Jurors learned Friday that the man they had just convicted was fired years ago from the Victoria County Sheriff’s Office for harassing another man and sending revenge porn to his friends and family.

“Mr. Garza had a long history of harassing people on duty,” said Special Prosecutor Tim Poynter. “This has been an ongoing problem.”

Former sheriff’s office investigator Herb Tucker found former Precinct 1 Victoria County constable Jesse Garza in 2013 had sent sexually explicit photos of a man he had a sexual relationship with for five years. In 2015, Texas lawmakers made unlawful disclosure or promotion of intimate visual material a state jail felony. At the time, Garza was employed as a deputy in the office.

“Today, it would be a crime,” said Poynter, who was assisted in his prosecution by Houston attorney Daniel Barrera.

After that testimony, jurors then took about 15 minutes to return a maximum sentence of one year in jail and a $4,000 fine for official oppression for Garza, who turns 39 on Sunday.

Jurors were allowed to choose between jail time or probation, for which District Judge Bobby Bell would decide the terms.

The sentence came a day after a jury of 11 women and one man found Garza guilty of official oppression and returned a not-guilty verdict for sexual assault, a second-degree felony that carries a sentence of two to 20 years in prison and up to a $10,000 fine. In this case, official oppression was defined as a peace officer’s abuse of power to sexually harass a person.

Defense attorney Dexter Eaves asked jurors to give Garza probation, saying that doing so would be more severe for the convicted former constable.

“He’s going to walk out a free man with nothing on him ... He’s going to pack up his stuff and go to West Texas,” said Eaves about jail time, adding, “You’re not being soft. You’re being tough.”

That wasn’t enough considering Garza had betrayed the public trust bestowed on him, Poynter said.

“He had the authority we gave him as a society ... and he exploited it. He is no better than anyone in that jail,” said Poynter.

Garza’s victim took the stand again Friday to tell jurors that since accusing the man of sexually assaulting her along a darkened, isolated Victoria County roadway in 2017, she has lived with feelings of shame, mistrust for other law enforcement officers and worry of reprisal from Garza himself.

“I feel I have to be more vigilant,” the woman testified.

The woman’s mother said she was proud of her daughter’s courage but also worried about the damage to her reputation by bringing the case to trial.

“She stood up for what she believed in regardless of how people are going to look at her, what this can do to her reputation and what this can do to her future,” the mother said. “She still stood by it because what’s right is right and what’s wrong is wrong.”

The Victoria Advocate does not identify victims of sexual harassment or assault.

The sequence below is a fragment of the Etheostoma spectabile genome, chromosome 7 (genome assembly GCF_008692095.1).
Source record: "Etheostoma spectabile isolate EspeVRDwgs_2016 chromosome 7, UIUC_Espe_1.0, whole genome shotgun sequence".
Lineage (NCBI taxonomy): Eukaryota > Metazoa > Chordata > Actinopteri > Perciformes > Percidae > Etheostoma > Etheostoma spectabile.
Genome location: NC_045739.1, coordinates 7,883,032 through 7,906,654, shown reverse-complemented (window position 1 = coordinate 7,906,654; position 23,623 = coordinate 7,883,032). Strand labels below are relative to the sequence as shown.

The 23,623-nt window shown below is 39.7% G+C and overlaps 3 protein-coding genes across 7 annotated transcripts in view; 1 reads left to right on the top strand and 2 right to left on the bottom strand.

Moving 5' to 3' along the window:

During his testimony earlier Friday, Tucker said he began his investigation after receiving a complaint from a man who claimed to have been harassed by Garza.

After ending their relationship, Tucker said, Garza had sent six photos of the man engaged in sex with other men, whose sexuality was then a secret.

Recipients included the man’s fiancee as well as other loved ones.

Tucker said he determined the photos were sent from Garza’s email address and harassing phone calls were made from a pay phone near the former constable’s home.

The conclusions of Tucker’s report led Sheriff T. Michael O’Connor to fire Garza, said the former investigator.

Although the Victoria Advocate reported in 2016 that Garza had been fired for “distributing obscene material,” he nevertheless won the constable’s office in a runoff election by five votes.

Friday, Garza remained in the Victoria County Jail, where he will serve his entire yearlong sentence, said Chief Deputy Roy Boyd.

Former peace officers must be housed in segregation for their own safety, meaning Garza will have no opportunity to serve as a jail trustee, which would allow him the possibility of early release, Boyd said.

Boyd added sheriff’s officials do not set early release rules but instead follow laws already set by the state. Additionally, Garza’s conviction means he will never be allowed to serve as a peace officer again in Texas.

Although prosecutors had hoped to send Garza to prison for sexual assault, the mother of Garza’s accuser said the conviction for official oppression was still a victory.

“I told her ... ‘After today we can put this behind us,’” her mother said, adding, “‘You’re going to have a badge, and he’s not.’”

Jon Wilcox reports on courts for the Victoria Advocate. He may be reached jwilcox@vicad.com or 361-580-6515.

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Jon covers crime, public safety and the courts at the Victoria Advocate. Born in Huntsville, Ala., he grew up in Atlanta, Ga. and obtained a bachelor's degree in journalism at Texas State University.

(2) comments

David Murray

Will he really spend time behind bars?

jwilcox Staff
Jon Wilcox

Great question! sheriff's officials tell me that Garza will in fact spend an entire year in the county jail because a safety requirement to segregate him from other inmates means he won't be able to accrue any time for good behavior.

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